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Ultrasound Findings Add to Heart Disease Risk Prediction

Carotid intima-media thickness, plaque presence added to traditional risk factors improves prediction

FRIDAY, April 9 (HealthDay News) -- The addition of carotid intima-media thickness (CIMT) and plaque presence, determined via carotid ultrasound, improves coronary heart disease risk prediction over traditional risk factors, according to a study in the April 13 issue of the Journal of the American College of Cardiology.

Vijay Nambi, M.D., of the Baylor College of Medicine in Houston, and colleagues evaluated 13,145 subjects from the Atherosclerosis Risk in Communities (ARIC) study who did not present with coronary heart disease or stroke.

The researchers found that approximately 23 percent of patients were reclassified when CIMT and plaque data were added to traditional risk factors, and this new model resulted in the most improvement in the area under the receiver-operating characteristic curve, which increased from 0.742 (traditional risk factors only) to 0.755.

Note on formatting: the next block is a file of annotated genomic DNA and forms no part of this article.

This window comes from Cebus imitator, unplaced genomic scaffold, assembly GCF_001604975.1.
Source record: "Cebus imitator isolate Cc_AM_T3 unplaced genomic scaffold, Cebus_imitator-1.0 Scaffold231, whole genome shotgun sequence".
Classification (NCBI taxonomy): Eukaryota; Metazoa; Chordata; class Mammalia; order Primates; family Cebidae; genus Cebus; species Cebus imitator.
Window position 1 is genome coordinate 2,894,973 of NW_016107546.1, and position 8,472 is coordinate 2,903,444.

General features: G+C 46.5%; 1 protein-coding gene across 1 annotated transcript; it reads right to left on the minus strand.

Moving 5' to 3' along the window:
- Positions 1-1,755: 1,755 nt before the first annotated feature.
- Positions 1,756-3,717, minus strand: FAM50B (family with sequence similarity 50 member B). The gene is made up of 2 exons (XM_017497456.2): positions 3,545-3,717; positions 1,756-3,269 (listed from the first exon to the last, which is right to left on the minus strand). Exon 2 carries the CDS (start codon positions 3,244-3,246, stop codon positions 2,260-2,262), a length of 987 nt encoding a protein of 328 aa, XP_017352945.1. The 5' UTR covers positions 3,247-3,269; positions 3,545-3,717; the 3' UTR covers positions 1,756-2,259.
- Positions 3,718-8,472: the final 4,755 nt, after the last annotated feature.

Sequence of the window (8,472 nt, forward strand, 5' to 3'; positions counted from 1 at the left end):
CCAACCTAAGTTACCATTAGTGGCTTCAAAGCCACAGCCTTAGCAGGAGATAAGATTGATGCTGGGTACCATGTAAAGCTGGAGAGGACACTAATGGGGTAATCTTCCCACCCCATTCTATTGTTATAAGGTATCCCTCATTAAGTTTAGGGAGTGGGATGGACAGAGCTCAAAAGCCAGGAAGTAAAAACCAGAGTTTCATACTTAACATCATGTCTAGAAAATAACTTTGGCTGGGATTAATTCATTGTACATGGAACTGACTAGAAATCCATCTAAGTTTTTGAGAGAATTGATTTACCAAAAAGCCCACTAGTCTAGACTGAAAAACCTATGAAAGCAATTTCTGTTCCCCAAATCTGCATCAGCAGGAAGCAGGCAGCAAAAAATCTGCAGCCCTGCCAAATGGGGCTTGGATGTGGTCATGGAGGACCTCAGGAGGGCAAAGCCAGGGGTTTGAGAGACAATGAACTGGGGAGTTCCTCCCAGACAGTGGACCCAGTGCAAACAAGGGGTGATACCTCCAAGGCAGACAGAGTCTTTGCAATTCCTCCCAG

"Carotid ultrasound-based CIMT measurement and identification of plaque presence or absence improves coronary heart disease risk prediction in the ARIC study and should be considered in the intermediate risk group (5 to 20 percent estimated 10-year coronary heart disease risk). Ultrasound-based risk stratification strategies should be tested in clinical trials to evaluate whether improved prevention of cardiovascular events is possible," the authors write.

Dr. Nambi has a research collaboration with General Electric, and a co-author disclosed financial ties to multiple pharmaceutical and medical device companies.

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